6.2 magnitude earthquake hits the South Sandwich Islands

September 3, 2011ANTARCTICAA 6.2 magnitude earthquake has struck the South Sandwich volcanic islands near Antarctica at a depth of 106 km. This is the second large earthquake to strike the region in 5 months. On March 6, 2011, five days before the devastating March 9.0 earthquake and tsunami devastated Japan, a 6.5 magnitude earthquake struck the same region at a depth of 84 km. The South Sandwich Plate or microplate is a tectonic plate bounded by the subducting South American Plate to the east, the Antarctic Plate to the south, and the Scotia plate to the west. The rapid seismic activation of this region is one more indication of how tectonic plate stress is increasing as geological changes sweep through the Atlantic Ocean, hastening the spreading of the sea-floor and the subduction of tectonic plates lodged in its path. Mount Belinda is an active volcano in the Sandwich Islands but there are three other volcanoes near both of the 6.0+ earthquakes’ epicenters that are also worth watching. – The Extinction Protocol
Mount Curry is a prominent volcanic cone, 550 m, forming the summit of Zavodovski Island, South Sandwich Islands. The name is used in Argentine hydrographic publications as early as 1958. The last known eruption occurred in 1819.
Leskov Island – 190 m, 623 feet Stratovolcano: The small crescent-shaped Leskov Island lies about 50 km west of the main axis of the South Sandwich Islands, but appears to be comparable in age to volcanoes along the main arc. Leskov Island, only 900 m long and 400 m wide, is bounded by steep cliffs and is the eroded remnant of a small andesitic stratovolcano. Its arcuate, NE-facing escarpment is concave toward Crater Bay, the site of the main eruptive center. The age of Leskov Island is not known. A single Potassium-Argon determination gave an age of 0.5 million years, but fumarolic activity was recorded along the summit ridge in 1911 and 1964. Leskov has not erupted in recorded history but is thought to be Holocene.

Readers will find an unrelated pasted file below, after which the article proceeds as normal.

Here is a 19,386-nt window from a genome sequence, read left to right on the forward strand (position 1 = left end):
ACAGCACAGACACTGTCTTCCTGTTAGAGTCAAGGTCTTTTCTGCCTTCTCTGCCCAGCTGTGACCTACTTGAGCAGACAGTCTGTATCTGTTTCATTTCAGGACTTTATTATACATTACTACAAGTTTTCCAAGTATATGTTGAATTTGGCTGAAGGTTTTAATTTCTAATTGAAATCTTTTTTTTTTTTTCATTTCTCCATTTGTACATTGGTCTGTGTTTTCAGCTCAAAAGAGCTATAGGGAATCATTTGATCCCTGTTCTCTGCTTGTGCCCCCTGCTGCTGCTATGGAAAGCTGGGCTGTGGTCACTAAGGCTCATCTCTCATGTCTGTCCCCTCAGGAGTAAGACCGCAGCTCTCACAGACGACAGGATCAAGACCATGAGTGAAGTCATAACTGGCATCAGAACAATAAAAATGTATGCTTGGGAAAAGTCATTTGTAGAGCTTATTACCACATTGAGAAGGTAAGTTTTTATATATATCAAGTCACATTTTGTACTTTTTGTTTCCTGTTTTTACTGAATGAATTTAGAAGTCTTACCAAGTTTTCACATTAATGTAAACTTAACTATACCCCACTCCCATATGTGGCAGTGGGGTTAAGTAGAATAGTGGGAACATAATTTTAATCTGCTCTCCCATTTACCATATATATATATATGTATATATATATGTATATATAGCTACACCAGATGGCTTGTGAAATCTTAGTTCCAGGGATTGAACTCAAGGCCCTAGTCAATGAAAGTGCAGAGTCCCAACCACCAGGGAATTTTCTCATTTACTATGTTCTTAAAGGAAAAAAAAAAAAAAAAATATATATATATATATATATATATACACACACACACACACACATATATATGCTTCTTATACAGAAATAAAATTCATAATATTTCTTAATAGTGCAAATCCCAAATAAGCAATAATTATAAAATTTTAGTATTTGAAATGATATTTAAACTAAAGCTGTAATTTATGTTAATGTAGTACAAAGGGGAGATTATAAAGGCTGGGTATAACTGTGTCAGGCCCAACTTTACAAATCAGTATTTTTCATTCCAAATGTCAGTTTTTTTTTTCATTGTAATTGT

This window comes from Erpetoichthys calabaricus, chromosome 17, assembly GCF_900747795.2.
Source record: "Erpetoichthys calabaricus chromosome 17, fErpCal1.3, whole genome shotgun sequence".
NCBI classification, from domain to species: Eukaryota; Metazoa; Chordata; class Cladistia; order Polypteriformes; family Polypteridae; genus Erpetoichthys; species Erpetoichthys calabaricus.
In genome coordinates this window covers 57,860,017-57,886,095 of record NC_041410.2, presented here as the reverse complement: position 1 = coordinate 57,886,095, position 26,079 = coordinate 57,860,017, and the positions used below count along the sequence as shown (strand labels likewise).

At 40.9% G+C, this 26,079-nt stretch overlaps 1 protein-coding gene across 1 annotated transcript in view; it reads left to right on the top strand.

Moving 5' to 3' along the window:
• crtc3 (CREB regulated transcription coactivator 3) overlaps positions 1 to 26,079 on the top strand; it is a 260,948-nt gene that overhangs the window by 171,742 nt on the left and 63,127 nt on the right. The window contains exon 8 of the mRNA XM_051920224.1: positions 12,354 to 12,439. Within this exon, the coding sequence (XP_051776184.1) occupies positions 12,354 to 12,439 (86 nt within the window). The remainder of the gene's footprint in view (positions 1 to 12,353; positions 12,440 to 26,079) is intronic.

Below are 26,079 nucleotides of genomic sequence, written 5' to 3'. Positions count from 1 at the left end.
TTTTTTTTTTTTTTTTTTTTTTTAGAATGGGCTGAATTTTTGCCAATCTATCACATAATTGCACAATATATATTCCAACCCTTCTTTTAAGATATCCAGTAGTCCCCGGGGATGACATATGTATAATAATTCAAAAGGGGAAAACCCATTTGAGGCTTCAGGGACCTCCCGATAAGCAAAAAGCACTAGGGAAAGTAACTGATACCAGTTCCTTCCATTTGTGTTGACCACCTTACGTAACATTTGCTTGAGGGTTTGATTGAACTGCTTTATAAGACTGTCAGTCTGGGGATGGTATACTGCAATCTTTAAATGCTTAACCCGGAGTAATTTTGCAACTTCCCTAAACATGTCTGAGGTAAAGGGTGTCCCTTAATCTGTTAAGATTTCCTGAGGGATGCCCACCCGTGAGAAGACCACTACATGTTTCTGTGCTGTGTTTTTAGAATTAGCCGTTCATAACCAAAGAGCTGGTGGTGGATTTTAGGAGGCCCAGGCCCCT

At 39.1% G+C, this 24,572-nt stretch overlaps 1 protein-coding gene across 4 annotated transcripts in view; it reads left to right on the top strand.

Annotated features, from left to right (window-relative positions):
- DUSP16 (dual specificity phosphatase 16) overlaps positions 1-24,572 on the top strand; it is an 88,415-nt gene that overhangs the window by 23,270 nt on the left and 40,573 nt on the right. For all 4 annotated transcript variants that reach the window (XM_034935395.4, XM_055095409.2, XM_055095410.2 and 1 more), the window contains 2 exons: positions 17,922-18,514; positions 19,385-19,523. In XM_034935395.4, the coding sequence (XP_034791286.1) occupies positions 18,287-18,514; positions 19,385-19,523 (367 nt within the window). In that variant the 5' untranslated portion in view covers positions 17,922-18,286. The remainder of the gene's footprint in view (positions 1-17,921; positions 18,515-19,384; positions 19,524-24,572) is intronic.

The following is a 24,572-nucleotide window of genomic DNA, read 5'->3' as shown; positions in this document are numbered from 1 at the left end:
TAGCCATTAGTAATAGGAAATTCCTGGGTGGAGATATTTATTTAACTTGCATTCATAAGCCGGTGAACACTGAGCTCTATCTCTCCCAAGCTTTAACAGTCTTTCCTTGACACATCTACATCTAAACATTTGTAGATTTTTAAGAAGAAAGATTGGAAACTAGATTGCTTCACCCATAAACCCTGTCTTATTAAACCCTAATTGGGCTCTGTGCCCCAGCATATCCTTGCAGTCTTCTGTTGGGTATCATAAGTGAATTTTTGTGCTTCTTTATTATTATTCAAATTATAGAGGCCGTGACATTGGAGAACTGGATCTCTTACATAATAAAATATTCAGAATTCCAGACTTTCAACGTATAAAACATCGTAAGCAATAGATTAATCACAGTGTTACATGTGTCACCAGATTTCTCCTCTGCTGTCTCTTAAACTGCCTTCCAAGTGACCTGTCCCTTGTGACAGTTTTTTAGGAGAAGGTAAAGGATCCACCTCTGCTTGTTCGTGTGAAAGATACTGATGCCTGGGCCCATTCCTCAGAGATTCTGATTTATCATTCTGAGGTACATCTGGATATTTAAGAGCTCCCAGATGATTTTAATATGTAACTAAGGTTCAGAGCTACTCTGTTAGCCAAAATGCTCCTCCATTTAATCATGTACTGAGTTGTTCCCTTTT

Mount Hodson is an ice-covered stratovolcano and the highest point on Visokoi Island, South Sandwich Islands. It might have erupted in 1830 and 1930, and the summit usually steams. A September 3, 2011 5.0 magnitude aftershock struck near the volcano.
This entry was posted in Earth Changes, Earth Watch, High-risk potential hazard zone, Lithosphere collapse & fisssure, Potential Earthchange hotspot, Seismic tremors, Volcano Watch. Bookmark the permalink.

6 Responses to 6.2 magnitude earthquake hits the South Sandwich Islands

  1. Stephen says:

    Really, this isn’t normal AT ALL


  2. Stephen says:

    I think our planet experiences earthquakes every day, but seismic activity of this magnitude is unusual


  3. Anthony says:

    I remembered this when I saw that 4.2 quake near Northridge last week. -> http://en.wikipedia.org/wiki/1994_Northridge_earthquake


  4. Until I started to really follow earthquake activity, I didn’t even know there were volcanoes and earthquakes in Antarctica. Somehow this doesn’t really feel normal.

    Be blessed and Maranatha


  5. Pat says:

    With everything going on, I love when the “scientists” are sitting there trying to back pedal on it all. The earth is gonna do what it wants, and maybe we are in a cycle, maybe all this has happened before we were even around. Whatever the case may be, it isn’t “normal” and anybody who thinks otherwise is in some serious denial. Whatever happens I feel in my gut, it’s not going to be pretty, fasten your seat belts!


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